The chromium content of the low chromium layer 511 is preferably between about 10 and about 40%. The chromium content of the high chromium layer 513 is preferably between about 50% and about 100%, more preferably between about 80% and about 100%, and most preferably about 100%. The difference in the chromium content of the high chromium layer 513 and the chromium content of the low chromium layer 511 is preferably at least about 20%, and the gradient of the chromium content in the transition layer 512 preferably ranges from about 0.5% to about 20% per 100 angstroms.

In order to minimize reflectance, it is desirable for the transition layer 512 to have a gradual gradient of the chromium content. This can be achieved by increasing the thickness of the transition layer 512. However, the maximum thickness of the transition layer 512 is limited by the total thickness of the black matrix.

One example of the thickness and chromium content of the chromium oxide film 51 is explained below. When it is desirable to have the total thickness of the chromium oxide film 51 be approximately 2,000 angstroms, the thickness of the transition layer should be set at about 500 angstroms. The chromium content in the low chromium layer 511 should be about 30%. The chromium content should then increase by about 10% per 100 angstroms in the transition layer 512 until a chromium content of approximately 80% is reached in the high chromium layer 513. The thickness of the high chromium layer 513 is generally from 1,000 to 1,400 angstroms so as to shield completely the light from the back light. However, since the low chromium layer 511 is not required, it can be eliminated, and the transition layer 512 can be formed directly on the surface of the transparent substrate 2.

A feature of the method and apparatus in this embodiment of the present invention is that gaseous oxygen is mixed with gaseous nitrogen to dilute the oxygen to a certain ratio to control the gradient of the elemental metal content in the metal oxide film.

One suitable means for controlling the gradient is to adjust the gaseous oxygen flow by controlling the oxygen flow controller 913. For example, when the distance of the discharge space is constant in the moving direction of the transparent substrate 2, it is desirable to increase both the gaseous oxygen flow and the gaseous argon flow at the same time in order to produce a steep gradient of the oxygen partial pressure. By producing a steep gradient of the oxygen partial pressure, it is possible to obtain a steep gradient of the elemental metal content in the metal oxide layer.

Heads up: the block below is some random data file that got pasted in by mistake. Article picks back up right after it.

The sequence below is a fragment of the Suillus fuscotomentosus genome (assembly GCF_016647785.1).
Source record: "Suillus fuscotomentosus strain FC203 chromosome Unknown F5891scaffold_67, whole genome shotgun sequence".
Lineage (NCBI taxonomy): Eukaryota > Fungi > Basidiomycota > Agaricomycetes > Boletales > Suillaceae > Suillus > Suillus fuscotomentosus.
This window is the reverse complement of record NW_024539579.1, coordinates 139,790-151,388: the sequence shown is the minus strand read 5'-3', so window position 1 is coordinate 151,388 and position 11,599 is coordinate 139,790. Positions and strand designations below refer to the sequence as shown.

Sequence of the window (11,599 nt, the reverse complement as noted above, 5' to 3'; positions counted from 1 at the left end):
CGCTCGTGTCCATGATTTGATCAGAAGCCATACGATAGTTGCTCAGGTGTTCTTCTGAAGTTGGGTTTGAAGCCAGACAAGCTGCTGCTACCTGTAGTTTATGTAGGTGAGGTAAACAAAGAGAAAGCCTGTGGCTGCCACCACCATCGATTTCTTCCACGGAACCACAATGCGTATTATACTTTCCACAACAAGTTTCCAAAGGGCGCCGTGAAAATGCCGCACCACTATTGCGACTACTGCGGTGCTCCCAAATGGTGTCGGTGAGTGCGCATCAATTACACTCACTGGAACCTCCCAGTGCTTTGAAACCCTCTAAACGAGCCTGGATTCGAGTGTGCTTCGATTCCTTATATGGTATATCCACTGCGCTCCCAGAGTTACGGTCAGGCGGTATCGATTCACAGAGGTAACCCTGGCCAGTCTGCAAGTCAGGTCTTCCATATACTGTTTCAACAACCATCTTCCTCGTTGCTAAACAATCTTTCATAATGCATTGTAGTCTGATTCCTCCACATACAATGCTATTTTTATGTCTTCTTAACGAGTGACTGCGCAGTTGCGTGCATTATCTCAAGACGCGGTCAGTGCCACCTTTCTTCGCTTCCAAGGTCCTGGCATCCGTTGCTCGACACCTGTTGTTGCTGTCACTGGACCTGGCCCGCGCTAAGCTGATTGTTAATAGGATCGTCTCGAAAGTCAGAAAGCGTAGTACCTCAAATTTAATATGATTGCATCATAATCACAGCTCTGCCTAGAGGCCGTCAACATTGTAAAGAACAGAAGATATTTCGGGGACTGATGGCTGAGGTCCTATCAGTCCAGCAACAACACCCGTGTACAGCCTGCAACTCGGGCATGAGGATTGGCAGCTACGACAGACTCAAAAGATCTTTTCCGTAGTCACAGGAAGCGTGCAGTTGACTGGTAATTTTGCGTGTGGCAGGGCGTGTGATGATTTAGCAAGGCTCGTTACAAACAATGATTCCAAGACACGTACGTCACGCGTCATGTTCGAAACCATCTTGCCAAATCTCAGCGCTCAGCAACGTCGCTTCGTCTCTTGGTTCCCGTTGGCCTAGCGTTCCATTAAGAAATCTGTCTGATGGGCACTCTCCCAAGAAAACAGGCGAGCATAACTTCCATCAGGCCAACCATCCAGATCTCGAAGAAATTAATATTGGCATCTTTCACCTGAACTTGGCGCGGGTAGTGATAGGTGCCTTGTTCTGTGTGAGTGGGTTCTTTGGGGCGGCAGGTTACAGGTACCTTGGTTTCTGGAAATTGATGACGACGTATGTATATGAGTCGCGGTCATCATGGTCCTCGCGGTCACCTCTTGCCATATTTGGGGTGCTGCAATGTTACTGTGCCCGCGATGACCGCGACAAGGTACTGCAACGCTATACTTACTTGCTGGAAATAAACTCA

However, it has been confirmed by experiments that when the gradient is adjusted by controlling the gaseous oxygen flow, the rate of change of the gradient of the elemental metal content to the rate of change of the gaseous oxygen flow is excessively high. As a result, precise control of the gradient by this method is extremely difficult. Further, since the sputtering efficiency of the target 8 varies with the change of the gaseous oxygen and argon flows, the deposition rate drastically changes over the entire film thickness.

It is has been discovered that one way to solve the above problem is to control the gradient of the elemental metal content by mixing gaseous oxygen with gaseous nitrogen while adjusting the amount of the gaseous nitrogen to be mixed. That is, the total flow of gaseous oxygen/nitrogen mixture is kept constant while the mixing ratio of oxygen and nitrogen is changed. When the ratio of gaseous oxygen to gaseous nitrogen increases, the gradient of the elemental metal content becomes steep; and when the ratio decreases, the gradient becomes gradual.

Because the sputtering is carried out with gaseous nitrogen, the overall sputtered amount does not drastically change, and the overall deposition rate is held substantially constant. The mixing ratio of gaseous oxygen/gaseous nitrogen is adjusted to, e.g., 1:2 to 1:6. The mixing ratio can be controlled with both the oxygen flow controller 913 and the nitrogen flow controller 915. Therefore, in this embodiment these controllers act as a mixing ratio controlling means.

The gradient of the elemental metal content can also be controlled by adjusting the balance of the evacuation speeds between a plurality of pumping systems. This method can be used in lieu of or in combination with the mixing ratio controlling means described above. The apparatus in accordance with this embodiment has a first pumping system 631 mainly for evacuating the gaseous oxygen/nitrogen mixture injected from the first inlet pipe 911 and a second pumping system 632 mainly for evacuating gaseous argon injected from the second inlet pipe 921. In this embodiment, the gradient of the oxygen partial pressure can be controlled by adjusting the evacuation ratio controllers 633 and 634 in their respective pumping systems 631 and 632. By controlling the gradient of the oxygen partial pressure, an optimum elemental metal content gradient can be achieved.

The gradient of the elemental metal content can further be adjusted by controlling the balance of the input power to a plurality of cathodes 7. That is, the applied voltage to each cathode 7 can be adjusted so that the sputtered amount of each target 8 is changed. For example, when the input power to the cathode 7 near the first inlet pipe 911 is raised compared to that of another cathode, the sputtered amount relatively increases at a position of a higher oxygen partial pressure. Thus, when the substrate 2 passes through such a position, the elemental metal content in the deposited metal oxide film drastically decreases or, in other words, the gradient of the elemental metal content becomes steep.